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Well, they agree.. checks for everyone

Discussion in 'General Chit-Chat' started by Texas_Signmaker, Mar 25, 2020.

  1. Gino

    Gino Premium Subscriber

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    Maybe this is better...............

    [​IMG]
     
  2. WildWestDesigns

    WildWestDesigns Major Contributor

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    I do believe that there are caveats, have to have filed taxes the previous year, under a certain income level etc. So technically not for everyone at that level.

    However, going back to companies, there were some caveats for those that took the money to fulfill certain obligations that really shouldn't be in something like this. There may be another time and place for it, but not here.

    It's human nature on some things which doesn't know or own little labeling of generation. I see enough coming out of all the living generations that still have a say in what goes on to make me wonder. Just to easy of a blame to label it a generational issue.
     
  3. Notarealsignguy

    Notarealsignguy Active Member

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    I made my suggestion. Are you saying Im not an expert? That stings gino.
     
  4. Gino

    Gino Premium Subscriber

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    bzzzzz----z-z-z-zzzzzz-----zzzzzzz.... if the foo sh!ts wear it. Does that take the sting out ?? Try some bactine.
     
  5. WYLDGFI

    WYLDGFI Merchant Member

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    Im simply saying there should be accountability for those who get money...especially LARGE SUMS of taxpayer cash. How is that incorrect?
    I think we all have obligations here and this issue is nothing of our personal doing yet we are the ones living thru and dealing with it as best we can. I think we'll pull thru...just need time and a pause button.
     
    • Agree Agree x 2
  6. TimToad

    TimToad Very Active Member

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    "Careless"? With 50% of Americans one $400 emergency away from financial straits, I think our world leading 450 to 1 income inequality has far more to do with the average working class stiff's lack of liquidity than carelessness. Virus or not, we still have a million medical bill induced bankruptcies filed per year. All those other illnesses didn't suddenly go away. In fact, as we take our eyes off those other chronic health concerns, we're going to be hard pressed to keep up with their mortality rates, which are dome of the highest in the industrialized world.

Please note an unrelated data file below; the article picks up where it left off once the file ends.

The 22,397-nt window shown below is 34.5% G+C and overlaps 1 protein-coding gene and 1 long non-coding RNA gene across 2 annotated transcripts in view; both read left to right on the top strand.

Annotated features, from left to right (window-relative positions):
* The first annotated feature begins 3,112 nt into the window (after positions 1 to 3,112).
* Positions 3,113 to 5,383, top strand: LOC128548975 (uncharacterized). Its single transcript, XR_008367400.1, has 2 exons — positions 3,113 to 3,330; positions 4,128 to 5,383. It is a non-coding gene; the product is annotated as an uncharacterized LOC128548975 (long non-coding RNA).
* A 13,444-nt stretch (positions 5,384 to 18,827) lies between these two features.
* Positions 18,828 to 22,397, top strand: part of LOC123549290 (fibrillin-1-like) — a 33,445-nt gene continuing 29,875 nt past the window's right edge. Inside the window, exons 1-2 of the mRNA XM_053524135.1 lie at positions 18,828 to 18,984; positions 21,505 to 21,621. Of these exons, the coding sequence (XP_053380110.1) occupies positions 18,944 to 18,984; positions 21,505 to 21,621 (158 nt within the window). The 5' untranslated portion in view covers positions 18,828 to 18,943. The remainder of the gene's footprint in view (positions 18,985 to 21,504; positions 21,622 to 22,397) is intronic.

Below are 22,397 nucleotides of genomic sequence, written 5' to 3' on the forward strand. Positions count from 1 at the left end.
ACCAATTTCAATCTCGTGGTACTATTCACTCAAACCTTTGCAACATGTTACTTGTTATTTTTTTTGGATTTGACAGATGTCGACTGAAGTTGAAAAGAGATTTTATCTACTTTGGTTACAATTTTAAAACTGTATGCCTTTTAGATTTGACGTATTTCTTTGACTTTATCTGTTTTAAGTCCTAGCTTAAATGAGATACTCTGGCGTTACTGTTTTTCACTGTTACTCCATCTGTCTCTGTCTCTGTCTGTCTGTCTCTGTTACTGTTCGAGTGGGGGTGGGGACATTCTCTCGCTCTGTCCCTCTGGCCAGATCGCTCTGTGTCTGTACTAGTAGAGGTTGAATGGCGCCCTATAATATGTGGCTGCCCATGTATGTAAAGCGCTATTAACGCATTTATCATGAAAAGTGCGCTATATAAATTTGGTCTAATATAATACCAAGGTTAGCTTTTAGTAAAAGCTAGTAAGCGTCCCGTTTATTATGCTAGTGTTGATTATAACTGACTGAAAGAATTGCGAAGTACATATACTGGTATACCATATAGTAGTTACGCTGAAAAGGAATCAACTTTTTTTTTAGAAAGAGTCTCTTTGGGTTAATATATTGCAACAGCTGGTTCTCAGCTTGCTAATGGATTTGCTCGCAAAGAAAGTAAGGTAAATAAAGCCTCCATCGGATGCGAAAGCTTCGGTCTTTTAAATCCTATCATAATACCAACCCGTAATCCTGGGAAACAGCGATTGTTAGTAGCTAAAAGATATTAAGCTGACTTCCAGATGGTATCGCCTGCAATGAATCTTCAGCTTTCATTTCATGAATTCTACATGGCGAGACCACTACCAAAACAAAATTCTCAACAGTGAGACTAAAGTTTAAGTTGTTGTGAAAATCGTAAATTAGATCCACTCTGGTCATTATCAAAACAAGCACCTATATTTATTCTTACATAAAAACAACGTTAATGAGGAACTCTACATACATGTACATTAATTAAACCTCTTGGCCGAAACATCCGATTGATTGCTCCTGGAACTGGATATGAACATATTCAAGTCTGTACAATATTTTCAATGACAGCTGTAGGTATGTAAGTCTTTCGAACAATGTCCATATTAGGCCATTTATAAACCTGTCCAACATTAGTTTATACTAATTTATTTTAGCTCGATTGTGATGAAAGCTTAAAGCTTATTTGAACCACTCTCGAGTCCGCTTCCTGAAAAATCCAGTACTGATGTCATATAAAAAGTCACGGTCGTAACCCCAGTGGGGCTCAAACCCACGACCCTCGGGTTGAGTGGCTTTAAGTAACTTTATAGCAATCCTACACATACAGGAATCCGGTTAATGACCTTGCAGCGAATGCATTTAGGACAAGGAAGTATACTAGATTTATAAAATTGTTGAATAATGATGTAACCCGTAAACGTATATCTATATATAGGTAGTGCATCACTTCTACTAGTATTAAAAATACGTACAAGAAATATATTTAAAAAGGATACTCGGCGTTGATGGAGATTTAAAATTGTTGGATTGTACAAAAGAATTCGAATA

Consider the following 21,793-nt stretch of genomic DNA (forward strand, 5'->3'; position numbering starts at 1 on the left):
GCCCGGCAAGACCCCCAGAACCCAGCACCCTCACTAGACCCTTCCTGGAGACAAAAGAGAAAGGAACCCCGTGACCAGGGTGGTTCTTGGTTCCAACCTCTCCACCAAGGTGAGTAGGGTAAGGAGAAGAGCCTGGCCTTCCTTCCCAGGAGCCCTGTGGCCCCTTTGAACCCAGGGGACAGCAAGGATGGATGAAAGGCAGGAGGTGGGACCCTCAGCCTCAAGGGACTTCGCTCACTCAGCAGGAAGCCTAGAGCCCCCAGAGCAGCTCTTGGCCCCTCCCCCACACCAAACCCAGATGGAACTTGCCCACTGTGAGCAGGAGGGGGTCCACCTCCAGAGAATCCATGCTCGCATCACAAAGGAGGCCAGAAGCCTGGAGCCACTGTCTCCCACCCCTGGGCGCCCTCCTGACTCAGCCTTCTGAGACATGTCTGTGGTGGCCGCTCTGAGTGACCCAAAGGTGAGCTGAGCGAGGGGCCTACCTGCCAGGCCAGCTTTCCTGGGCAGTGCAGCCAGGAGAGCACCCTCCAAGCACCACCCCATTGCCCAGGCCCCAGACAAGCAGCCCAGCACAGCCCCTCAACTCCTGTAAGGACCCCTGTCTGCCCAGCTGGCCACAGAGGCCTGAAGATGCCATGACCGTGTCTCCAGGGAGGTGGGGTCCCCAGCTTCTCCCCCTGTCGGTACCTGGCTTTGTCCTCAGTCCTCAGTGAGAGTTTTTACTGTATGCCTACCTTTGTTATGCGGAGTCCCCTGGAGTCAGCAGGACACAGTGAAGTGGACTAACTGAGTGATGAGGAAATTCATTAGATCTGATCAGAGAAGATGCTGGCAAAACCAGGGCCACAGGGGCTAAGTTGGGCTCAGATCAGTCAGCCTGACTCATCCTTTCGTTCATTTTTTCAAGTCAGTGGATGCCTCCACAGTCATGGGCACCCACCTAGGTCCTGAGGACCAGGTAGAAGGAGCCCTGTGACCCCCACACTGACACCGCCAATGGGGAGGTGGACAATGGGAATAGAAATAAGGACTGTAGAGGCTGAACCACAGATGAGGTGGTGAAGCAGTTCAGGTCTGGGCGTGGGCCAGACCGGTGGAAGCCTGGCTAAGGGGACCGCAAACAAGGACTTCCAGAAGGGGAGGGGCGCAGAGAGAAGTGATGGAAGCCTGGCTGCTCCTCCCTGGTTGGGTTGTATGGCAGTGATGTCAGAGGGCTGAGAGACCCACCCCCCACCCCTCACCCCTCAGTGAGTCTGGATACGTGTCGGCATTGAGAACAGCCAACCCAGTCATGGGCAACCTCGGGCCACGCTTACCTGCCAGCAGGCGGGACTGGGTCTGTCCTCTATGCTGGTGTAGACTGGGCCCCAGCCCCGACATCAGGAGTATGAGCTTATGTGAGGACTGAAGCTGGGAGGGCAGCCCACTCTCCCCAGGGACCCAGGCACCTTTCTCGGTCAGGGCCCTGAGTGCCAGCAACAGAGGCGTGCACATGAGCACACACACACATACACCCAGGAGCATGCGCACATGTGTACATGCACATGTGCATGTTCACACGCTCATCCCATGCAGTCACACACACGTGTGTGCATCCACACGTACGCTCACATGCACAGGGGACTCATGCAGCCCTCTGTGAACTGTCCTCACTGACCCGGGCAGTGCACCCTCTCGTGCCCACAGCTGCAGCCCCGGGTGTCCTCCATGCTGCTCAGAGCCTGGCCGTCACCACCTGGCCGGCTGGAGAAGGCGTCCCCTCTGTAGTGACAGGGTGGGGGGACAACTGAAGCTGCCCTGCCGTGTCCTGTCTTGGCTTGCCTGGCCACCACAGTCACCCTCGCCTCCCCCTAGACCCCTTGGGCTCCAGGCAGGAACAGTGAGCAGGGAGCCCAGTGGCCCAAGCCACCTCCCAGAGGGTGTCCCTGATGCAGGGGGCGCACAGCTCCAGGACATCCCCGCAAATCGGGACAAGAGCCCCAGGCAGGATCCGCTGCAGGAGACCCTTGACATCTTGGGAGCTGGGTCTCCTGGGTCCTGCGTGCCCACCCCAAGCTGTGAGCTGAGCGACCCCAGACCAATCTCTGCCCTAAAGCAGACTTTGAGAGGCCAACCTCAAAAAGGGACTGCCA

The devil is in the details of this bill, which hasn't fully passed or been signed, but some big questions remain. At least some oversight mechanism was created so that abuse at the highest level is discouraged for the time being. Handing $500 billion to a dude who bankrupted freaking casinos is hardly a safe bet, to use a bad metaphor.

    Does this pittance being thrown at W-2ed workers extend to the self-employed and gig economy workers?

    What about a short term national moratorium on rent, leases and mortgage payments? Those represent the largest single expense for everyone. Give landlords and lenders a tax credit for lost revenue and you free up hundreds of billions in cash NOW instead of having folks dip into savings next week until this bill passes, gets funded and a mechanism to distribute the checks gets completed.
     
    • Like Like x 1
  7. Bobby H

    Bobby H Very Active Member

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    I'm going to take the $1200 they send, deposit it and then not touch it unless $#!+ happens and I need it. It would be better accessing that money rather than liquidating savings, eating into the IRA or (God forbid) putting living expenses on credit cards. $1200 isn't going to go very far for most people these days.

    Higher education has turned into a perverted, high cost dilemma. Many degrees do not remotely deliver a positive financial return on the investment. Meanwhile there are multiple skilled trades that require no college but can offer pretty decent pay. My brother is a diesel mechanic with no college education. He makes a good bit more money than I do, despite me having a 4 year degree.